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The kinase LYK5 is a major chitin receptor in Arabidopsis and forms a chitin-induced complex with related kinase CERK1.

Cao Y, Liang Y, Tanaka K, Nguyen CT, Jedrzejczak RP, Joachimiak A, Stacey G - Elife (2014)

Bottom Line: Chitin is a fungal microbe-associated molecular pattern recognized in Arabidopsis by a lysin motif receptor kinase (LYK), AtCERK1.Mutations in AtLYK5 resulted in a significant reduction in chitin response.The data suggest that AtLYK5 is the primary receptor for chitin, forming a chitin inducible complex with AtCERK1 to induce plant immunity.

View Article: PubMed Central - PubMed

Affiliation: Division of Plant Sciences, National Center for Soybean Biotechnology, University of Missouri, Columbia, United States.

ABSTRACT
Chitin is a fungal microbe-associated molecular pattern recognized in Arabidopsis by a lysin motif receptor kinase (LYK), AtCERK1. Previous research suggested that AtCERK1 is the major chitin receptor and mediates chitin-induced signaling through homodimerization and phosphorylation. However, the reported chitin binding affinity of AtCERK1 is quite low, suggesting another receptor with high chitin binding affinity might be present. Here, we propose that AtLYK5 is the primary chitin receptor in Arabidopsis. Mutations in AtLYK5 resulted in a significant reduction in chitin response. However, AtLYK5 shares overlapping function with AtLYK4 and, therefore, Atlyk4/Atlyk5-2 double mutants show a complete loss of chitin response. AtLYK5 interacts with AtCERK1 in a chitin-dependent manner. Chitin binding to AtLYK5 is indispensable for chitin-induced AtCERK1 phosphorylation. AtLYK5 binds chitin at a much higher affinity than AtCERK1. The data suggest that AtLYK5 is the primary receptor for chitin, forming a chitin inducible complex with AtCERK1 to induce plant immunity.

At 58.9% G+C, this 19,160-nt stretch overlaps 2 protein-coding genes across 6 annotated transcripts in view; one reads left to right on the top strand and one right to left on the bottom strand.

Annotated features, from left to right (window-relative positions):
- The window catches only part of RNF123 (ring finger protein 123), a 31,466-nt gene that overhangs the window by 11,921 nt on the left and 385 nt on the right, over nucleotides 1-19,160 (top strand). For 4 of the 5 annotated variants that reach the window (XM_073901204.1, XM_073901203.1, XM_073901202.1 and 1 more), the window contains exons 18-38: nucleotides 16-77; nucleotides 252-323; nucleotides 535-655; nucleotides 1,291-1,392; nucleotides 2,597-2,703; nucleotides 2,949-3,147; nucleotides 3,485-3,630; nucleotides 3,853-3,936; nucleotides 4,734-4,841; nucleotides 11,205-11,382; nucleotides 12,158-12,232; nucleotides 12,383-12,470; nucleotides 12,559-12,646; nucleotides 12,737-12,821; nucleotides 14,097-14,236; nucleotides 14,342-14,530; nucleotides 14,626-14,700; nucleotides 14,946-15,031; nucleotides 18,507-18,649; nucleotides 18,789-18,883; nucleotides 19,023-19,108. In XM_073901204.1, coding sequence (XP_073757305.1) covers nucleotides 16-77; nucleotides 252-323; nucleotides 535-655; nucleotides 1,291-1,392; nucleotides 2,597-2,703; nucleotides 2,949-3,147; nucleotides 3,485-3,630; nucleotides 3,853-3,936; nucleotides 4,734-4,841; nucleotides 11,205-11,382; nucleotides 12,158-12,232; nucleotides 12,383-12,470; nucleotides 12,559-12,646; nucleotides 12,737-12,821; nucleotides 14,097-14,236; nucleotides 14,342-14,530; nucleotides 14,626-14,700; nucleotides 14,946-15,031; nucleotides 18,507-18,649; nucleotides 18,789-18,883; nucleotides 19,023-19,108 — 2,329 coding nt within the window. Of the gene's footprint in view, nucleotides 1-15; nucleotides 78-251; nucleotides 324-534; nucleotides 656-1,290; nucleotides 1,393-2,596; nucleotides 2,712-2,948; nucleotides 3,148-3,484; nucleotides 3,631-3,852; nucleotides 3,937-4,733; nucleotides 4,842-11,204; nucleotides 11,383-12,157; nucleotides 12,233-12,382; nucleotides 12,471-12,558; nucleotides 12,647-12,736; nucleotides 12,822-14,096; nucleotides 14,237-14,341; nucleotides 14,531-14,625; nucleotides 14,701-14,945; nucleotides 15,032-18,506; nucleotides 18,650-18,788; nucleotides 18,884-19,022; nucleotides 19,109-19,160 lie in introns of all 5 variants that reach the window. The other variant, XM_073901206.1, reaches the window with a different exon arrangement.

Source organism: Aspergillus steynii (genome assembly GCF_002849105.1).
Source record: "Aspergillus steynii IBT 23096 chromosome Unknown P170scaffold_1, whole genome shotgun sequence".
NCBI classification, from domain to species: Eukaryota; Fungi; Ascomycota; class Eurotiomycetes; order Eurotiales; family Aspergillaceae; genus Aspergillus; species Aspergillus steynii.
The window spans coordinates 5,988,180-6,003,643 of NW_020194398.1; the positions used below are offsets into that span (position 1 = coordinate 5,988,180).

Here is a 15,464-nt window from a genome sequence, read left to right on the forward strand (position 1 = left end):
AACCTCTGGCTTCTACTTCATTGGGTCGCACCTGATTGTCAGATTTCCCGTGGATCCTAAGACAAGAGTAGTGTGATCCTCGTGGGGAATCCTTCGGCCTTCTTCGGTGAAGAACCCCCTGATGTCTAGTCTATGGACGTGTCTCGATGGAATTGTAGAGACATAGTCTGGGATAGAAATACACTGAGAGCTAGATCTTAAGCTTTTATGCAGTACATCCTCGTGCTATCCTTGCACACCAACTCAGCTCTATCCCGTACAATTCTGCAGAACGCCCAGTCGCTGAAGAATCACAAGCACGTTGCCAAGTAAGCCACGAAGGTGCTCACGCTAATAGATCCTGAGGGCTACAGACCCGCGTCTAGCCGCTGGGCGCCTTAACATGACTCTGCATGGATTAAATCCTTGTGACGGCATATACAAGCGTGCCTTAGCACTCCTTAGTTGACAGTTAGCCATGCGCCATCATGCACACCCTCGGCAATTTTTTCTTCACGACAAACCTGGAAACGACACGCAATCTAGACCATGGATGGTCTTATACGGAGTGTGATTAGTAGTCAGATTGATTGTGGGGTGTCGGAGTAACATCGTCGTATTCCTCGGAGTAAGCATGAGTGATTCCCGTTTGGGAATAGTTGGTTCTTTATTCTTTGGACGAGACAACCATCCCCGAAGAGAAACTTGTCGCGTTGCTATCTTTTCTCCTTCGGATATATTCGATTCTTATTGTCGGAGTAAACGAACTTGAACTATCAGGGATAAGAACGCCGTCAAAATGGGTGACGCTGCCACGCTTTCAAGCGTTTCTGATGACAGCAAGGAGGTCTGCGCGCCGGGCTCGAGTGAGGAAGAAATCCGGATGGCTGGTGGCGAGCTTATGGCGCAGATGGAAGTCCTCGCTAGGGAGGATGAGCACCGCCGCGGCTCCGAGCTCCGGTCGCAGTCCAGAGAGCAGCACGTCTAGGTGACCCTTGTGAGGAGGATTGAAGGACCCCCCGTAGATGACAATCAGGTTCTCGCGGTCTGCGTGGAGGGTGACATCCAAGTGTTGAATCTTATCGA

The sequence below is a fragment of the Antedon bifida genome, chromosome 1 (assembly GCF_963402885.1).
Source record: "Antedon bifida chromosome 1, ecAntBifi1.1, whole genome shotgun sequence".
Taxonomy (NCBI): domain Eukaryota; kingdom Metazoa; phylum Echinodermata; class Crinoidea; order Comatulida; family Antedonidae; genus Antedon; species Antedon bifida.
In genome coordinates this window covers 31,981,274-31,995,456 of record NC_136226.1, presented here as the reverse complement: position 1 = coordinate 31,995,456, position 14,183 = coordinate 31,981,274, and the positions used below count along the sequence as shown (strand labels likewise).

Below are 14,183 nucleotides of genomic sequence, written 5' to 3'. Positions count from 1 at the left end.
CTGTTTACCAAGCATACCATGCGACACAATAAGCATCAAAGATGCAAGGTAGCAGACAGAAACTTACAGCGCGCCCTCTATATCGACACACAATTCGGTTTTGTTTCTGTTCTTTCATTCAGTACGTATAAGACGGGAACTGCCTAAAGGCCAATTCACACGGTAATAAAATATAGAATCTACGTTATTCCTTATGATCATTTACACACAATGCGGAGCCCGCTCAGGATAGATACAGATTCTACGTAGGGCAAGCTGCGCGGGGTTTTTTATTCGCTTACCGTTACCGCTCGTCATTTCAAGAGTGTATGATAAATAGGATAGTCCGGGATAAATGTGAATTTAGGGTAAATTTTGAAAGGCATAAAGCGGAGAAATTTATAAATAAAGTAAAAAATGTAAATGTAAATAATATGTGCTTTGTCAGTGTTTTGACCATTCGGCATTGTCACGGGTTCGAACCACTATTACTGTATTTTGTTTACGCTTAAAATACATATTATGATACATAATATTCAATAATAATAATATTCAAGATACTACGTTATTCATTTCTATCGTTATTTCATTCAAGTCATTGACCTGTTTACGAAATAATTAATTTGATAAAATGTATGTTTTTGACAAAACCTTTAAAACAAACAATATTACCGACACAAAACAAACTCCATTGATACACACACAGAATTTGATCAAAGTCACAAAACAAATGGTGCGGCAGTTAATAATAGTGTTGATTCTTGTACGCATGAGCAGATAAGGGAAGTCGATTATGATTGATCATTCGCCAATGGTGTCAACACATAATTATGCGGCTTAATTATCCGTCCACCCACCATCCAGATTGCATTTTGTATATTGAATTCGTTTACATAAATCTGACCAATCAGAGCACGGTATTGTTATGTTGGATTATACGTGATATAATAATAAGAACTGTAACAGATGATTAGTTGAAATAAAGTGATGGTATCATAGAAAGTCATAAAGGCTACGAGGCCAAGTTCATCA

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Characterization of Atlyk5 mutant plants.(A) Genomic structure of AtLYK5 and two insertion sites of two mutants. (B) Identification of T-DNA insertion by PCR using genomic DNA from Col-0 wild-type and Atlyk5-2 mutant plants. Location of primers used is shown in (A). Primer sequences are listed in Supplemental file 1. (C) RT-PCR was used to identify transcriptional expression of AtLYK5 in Col-0 WT and Atlyk5-2 mutant plants. Upper panel shows expression level of AtLYK5 in Col-0 and Atlyk5-2 mutant plants, lower panel shows expression of AtCERK1 as a control.DOI:http://dx.doi.org/10.7554/eLife.03766.007
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fig1s3: Characterization of Atlyk5 mutant plants.(A) Genomic structure of AtLYK5 and two insertion sites of two mutants. (B) Identification of T-DNA insertion by PCR using genomic DNA from Col-0 wild-type and Atlyk5-2 mutant plants. Location of primers used is shown in (A). Primer sequences are listed in Supplemental file 1. (C) RT-PCR was used to identify transcriptional expression of AtLYK5 in Col-0 WT and Atlyk5-2 mutant plants. Upper panel shows expression level of AtLYK5 in Col-0 and Atlyk5-2 mutant plants, lower panel shows expression of AtCERK1 as a control.DOI:http://dx.doi.org/10.7554/eLife.03766.007